Hi GlobalGiving Supporters!
Trees for the Future (TREES) continues to make significant progress in combating poverty, food insecurity, and land degradation in the village of Bethel, Haiti. Working with the farmer group leader, TREES has extended integrated land management strategies promoting tree planting with 10 households primed to plant over 12,000 trees this year. For each farmer a variety of trees are being incorporated onto a single piece of land based upon diversifying agricultural production, plant interactions, and spatial and temporal spacing. The new initiative is called the Forest Garden, and as an integrated system, it has more potential than any individual component.
These tree varieties have been selected for their ability to produce a variety of forest products including fruit, timber, and fuelwood. By encouraging farmers to diversify the trees and crops on their plot of land, they not only increase their own food security, but they can mitigate risks associated with fluctuating agricultural markets and pest attacks. Soil-enriching nitrogen-fixing trees also help to build the soil and contribute to general soil fertility. The system improves farmer livelihoods and the environment at the same time, and it has taken off in Bethel with 21 participating farmers this year. The first rainy season’s planting (April-June) was successful and the second (August-October) is poised to be even better.
To find the project enter in the following GPS points into Google Maps: 18 45.665, -72 23.179
The first quarter of 2014 has been the dry season in Haiti and the main activities in our Bethel project have been: nursery maintenance, supplying agricultural tools and equipment to farmers and training farmers in forest garden design and establishment. Additional activities included on-site technical assistance to farmers, specifically helping farmer’s plan tree planting tree sites for the upcoming rainy season. In 2013, Trees for the Future planted 11, 000 trees in Bethel and currently there are 9,948 seedlings in the nursery ready to plant once the rains arrive this April.
Figure 1 below shows a Trees for the Future site in Bethel that contains Cassia siamea trees planted last year. This farm will transition over to a forest garden and will soon be planted with a diversity of other plant species that will provide variety of benefits including food, fuel wood, timber, food security, and other marketable income generating products. Nurseries that have been maintained for planting next month contain coffee, Quercus sp. Prunus sp., Psidium guajava and Cassia siamea.
Twenty five farmers in Bethel have received Trees for the Future support this quarter through tree planting assistance, agriculture and agroforestry technologies.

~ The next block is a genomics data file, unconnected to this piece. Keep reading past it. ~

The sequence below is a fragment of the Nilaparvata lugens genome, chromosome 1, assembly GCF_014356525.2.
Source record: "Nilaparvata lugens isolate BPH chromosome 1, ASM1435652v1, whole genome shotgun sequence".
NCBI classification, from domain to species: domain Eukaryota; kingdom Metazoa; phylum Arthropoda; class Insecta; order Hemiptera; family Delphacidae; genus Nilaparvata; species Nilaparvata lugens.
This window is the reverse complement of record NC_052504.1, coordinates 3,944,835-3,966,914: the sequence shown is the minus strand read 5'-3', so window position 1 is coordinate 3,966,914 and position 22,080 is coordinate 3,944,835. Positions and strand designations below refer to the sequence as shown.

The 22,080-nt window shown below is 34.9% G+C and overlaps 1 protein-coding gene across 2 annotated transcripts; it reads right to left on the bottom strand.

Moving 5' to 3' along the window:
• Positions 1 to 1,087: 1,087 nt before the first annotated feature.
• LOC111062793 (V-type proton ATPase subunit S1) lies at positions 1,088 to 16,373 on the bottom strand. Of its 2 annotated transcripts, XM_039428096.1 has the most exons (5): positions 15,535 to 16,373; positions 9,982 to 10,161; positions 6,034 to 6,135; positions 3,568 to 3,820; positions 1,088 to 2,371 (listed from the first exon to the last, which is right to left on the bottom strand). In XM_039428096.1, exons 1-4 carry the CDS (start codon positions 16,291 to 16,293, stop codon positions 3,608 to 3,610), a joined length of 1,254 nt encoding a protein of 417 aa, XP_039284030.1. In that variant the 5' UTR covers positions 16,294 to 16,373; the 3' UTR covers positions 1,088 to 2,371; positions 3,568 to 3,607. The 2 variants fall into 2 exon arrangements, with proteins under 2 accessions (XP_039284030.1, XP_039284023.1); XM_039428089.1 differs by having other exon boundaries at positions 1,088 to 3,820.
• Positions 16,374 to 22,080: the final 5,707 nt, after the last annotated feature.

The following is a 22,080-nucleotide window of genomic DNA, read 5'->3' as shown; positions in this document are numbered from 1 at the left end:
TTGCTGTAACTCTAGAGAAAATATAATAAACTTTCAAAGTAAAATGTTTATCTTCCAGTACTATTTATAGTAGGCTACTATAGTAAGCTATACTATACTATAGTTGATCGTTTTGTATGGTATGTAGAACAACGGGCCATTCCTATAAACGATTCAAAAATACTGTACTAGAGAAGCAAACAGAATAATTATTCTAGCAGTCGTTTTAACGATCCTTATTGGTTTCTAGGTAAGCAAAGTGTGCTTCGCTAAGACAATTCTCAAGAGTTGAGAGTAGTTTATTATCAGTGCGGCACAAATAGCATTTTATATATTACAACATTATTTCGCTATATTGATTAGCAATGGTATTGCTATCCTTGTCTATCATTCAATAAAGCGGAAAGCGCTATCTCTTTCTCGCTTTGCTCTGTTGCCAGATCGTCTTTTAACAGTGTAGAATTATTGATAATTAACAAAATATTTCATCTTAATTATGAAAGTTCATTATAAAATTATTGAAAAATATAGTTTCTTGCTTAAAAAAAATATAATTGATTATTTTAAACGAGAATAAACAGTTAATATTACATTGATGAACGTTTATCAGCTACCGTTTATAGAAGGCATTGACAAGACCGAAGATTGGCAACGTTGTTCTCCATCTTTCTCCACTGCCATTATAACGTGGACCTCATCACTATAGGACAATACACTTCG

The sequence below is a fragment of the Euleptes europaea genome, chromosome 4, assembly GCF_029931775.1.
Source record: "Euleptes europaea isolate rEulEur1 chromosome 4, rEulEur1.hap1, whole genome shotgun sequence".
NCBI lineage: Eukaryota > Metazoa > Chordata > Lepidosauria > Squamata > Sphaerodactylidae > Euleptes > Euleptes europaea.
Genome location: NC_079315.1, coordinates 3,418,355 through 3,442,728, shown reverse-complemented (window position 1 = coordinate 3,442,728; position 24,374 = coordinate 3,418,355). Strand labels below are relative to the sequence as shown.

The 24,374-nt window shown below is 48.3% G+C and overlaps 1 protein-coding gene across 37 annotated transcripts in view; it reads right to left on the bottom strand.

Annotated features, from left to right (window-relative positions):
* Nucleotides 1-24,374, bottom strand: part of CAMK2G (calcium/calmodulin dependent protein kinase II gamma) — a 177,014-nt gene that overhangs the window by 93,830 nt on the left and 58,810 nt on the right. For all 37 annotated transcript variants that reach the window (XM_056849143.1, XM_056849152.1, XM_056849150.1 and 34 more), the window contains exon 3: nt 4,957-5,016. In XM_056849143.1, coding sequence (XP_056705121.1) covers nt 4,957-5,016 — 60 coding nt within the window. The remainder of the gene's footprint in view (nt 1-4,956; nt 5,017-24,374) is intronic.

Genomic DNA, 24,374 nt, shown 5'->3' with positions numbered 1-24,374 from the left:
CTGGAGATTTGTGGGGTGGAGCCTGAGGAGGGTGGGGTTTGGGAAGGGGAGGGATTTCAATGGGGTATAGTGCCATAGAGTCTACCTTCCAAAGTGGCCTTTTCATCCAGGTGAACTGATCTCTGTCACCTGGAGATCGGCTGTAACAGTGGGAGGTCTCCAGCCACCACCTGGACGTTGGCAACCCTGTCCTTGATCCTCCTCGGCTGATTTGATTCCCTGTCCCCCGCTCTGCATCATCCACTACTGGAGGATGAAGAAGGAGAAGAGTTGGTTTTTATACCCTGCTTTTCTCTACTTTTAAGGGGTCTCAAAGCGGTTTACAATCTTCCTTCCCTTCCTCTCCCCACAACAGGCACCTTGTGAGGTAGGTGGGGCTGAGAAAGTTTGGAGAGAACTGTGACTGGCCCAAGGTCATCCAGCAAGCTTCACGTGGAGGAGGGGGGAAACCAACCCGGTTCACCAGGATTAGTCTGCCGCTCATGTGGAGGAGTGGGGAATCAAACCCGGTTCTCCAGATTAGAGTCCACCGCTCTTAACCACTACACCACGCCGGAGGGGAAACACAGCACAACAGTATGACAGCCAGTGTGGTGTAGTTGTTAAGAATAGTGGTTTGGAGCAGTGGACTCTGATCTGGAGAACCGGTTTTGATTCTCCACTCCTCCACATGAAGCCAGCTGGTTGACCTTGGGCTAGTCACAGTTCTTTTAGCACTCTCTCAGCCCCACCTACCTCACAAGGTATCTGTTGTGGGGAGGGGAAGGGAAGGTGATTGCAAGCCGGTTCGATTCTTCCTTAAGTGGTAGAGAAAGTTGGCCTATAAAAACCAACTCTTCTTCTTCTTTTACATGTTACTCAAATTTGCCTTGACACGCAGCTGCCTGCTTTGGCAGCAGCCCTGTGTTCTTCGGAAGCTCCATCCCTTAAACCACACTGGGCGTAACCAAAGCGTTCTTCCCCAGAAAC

The plans for next quarter in Bethel include:
1. Continued nursery maintenance
2. Training and workshops on forest garden design, maintenance and tree planting
3. Planting of bean and melon seeds in the forest gardens
4. Out-planting of nursery seedlings into forest gardens
Trees for the future monthly report
Bethel (Cabaret) /Haiti
The main activities during this past reporting period are:
Nursery maintenance: The rehabilitation works at the nursery of bethel summarizes watering seedlings, preparing the substrate for filling polyethylene bags, sowing of certain species particularly oak, coffee, Prunus sp, Psidium guajava.
Agricultural service in Bethel: A meeting was conducted with the farmers in the area to explore the possibilities of distribution of bean seeds (red variety) during periods of the fourth quarter of the year. Farmers are expecting TREES support on that matter.
Monitoring visits planting: visits have been conducted regularly to ensure that seedlings planted manage and to motivate the beneficiaries to take care of
Meeting with the Woman’s group: We worked with the womens association that is involved and highly motivated in development activities in the area. This basic organization is called (GFVB = groupman Fanm Vanyan Bethel). The next year the members of the women associations will be trained on alternative income generating activities such as farming, processing and preservation of fruits, vegetable crops, etc. These activities will increase their income and even without improving the nutrition of different members of their families.
Tree Plantation vs animal husbandry: Free grazing animals is one of the major constraints to the success of reforestation projects in Haiti because that allows animals to eat the trees. This challenge has encouraged some goat farmers of the area create parks for animals to better manage against some predators and reduce the risk of destruction of our tree planting.